Family Minister Kristina Schröder has been pushing for a voluntary quota, while Labour Minister Ursula von der Leyen wants a legally enforceable one.
The two cabinet members are often depicted by the German media as being at odds.
The survey, published by Der Spiegel on Friday was commissioned by the ARD public television station. It showed one in four Germans favours legally requiring companies to hold a certain percentage of top manager jobs for women.
There was a big difference when it came to gender.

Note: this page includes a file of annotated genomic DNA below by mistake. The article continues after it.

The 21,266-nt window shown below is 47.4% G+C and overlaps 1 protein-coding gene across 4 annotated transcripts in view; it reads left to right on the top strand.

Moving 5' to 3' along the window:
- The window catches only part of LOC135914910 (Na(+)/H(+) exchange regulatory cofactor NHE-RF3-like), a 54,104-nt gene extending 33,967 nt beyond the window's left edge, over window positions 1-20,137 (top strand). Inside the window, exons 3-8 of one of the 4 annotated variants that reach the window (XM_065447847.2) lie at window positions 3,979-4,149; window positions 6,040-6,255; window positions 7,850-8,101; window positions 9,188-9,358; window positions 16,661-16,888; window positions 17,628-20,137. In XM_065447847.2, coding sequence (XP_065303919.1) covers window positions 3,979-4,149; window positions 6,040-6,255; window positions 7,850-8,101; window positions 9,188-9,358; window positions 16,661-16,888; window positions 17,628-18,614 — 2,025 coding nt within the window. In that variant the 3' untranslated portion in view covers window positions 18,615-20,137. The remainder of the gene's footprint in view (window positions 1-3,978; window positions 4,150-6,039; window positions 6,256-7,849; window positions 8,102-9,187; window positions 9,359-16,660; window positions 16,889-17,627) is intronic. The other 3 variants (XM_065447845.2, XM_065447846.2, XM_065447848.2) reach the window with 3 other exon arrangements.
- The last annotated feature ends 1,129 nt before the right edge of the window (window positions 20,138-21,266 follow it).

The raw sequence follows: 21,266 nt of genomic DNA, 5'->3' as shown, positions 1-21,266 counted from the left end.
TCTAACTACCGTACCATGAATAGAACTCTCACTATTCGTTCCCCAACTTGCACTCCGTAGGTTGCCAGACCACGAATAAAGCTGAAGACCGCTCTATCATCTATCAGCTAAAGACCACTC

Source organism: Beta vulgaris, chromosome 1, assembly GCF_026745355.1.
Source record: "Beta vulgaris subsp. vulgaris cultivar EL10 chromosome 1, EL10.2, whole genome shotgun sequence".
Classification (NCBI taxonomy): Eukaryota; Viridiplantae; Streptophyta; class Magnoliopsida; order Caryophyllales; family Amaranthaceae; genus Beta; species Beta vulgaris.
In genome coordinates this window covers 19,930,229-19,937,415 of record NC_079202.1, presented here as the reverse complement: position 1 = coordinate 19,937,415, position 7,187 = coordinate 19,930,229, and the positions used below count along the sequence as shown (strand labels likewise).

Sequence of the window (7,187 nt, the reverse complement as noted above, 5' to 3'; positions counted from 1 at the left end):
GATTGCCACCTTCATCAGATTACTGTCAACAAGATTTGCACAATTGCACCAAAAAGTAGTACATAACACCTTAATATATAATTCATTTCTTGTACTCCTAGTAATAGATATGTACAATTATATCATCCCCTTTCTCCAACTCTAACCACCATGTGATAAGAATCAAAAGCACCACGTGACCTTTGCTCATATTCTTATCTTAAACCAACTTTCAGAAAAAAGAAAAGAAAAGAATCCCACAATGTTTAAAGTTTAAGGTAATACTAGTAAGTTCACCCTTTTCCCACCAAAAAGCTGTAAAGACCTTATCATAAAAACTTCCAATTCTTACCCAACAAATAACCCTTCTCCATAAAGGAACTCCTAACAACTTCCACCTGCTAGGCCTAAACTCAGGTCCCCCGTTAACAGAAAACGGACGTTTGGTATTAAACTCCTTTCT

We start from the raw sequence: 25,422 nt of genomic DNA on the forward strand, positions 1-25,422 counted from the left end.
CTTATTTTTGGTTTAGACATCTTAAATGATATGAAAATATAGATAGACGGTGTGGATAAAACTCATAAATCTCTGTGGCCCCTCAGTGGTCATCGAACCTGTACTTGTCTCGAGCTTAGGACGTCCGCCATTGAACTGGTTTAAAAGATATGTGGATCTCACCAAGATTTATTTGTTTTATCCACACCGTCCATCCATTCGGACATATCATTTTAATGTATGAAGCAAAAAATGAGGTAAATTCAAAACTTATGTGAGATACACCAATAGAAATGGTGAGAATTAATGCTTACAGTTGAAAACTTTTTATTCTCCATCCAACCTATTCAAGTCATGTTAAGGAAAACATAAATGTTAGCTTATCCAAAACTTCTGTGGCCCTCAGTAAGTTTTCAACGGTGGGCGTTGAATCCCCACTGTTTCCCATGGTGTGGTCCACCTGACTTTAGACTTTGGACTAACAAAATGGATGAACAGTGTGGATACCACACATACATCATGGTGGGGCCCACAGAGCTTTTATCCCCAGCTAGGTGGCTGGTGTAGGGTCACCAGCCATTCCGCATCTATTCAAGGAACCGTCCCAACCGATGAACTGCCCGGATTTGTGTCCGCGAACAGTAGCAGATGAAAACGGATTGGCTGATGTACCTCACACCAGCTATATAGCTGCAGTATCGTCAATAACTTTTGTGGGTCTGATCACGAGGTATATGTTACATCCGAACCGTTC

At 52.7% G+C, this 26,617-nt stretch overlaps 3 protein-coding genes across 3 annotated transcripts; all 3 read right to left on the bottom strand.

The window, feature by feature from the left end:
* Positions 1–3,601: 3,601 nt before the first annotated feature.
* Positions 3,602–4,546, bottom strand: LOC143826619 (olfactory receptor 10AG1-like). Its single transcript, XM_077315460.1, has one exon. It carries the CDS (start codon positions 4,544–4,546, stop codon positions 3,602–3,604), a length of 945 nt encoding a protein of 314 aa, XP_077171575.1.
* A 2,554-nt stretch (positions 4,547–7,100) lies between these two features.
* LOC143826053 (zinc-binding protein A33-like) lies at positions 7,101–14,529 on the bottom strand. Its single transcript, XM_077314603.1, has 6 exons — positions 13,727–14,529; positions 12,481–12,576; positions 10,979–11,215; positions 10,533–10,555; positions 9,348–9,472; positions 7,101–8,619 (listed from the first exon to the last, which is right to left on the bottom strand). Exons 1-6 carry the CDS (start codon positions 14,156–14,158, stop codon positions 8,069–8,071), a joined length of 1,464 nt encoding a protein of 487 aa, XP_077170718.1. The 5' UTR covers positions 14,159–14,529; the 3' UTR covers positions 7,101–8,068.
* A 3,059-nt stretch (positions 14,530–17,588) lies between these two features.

Nearly a third of the women questioned wanted a law requiring a quota, while just 17 percent of men shared that view.
The survey showed that 61 percent of people would like to see companies volunteering to ensure 30 percent of their management positions are filled by women, while 24 percent want that quota to be written into law.
The report was based on an ARD-German trend survey of 1,000 Germans conducted on Tuesday and Wednesday by the polling firm Infratest Dimap, the online site said.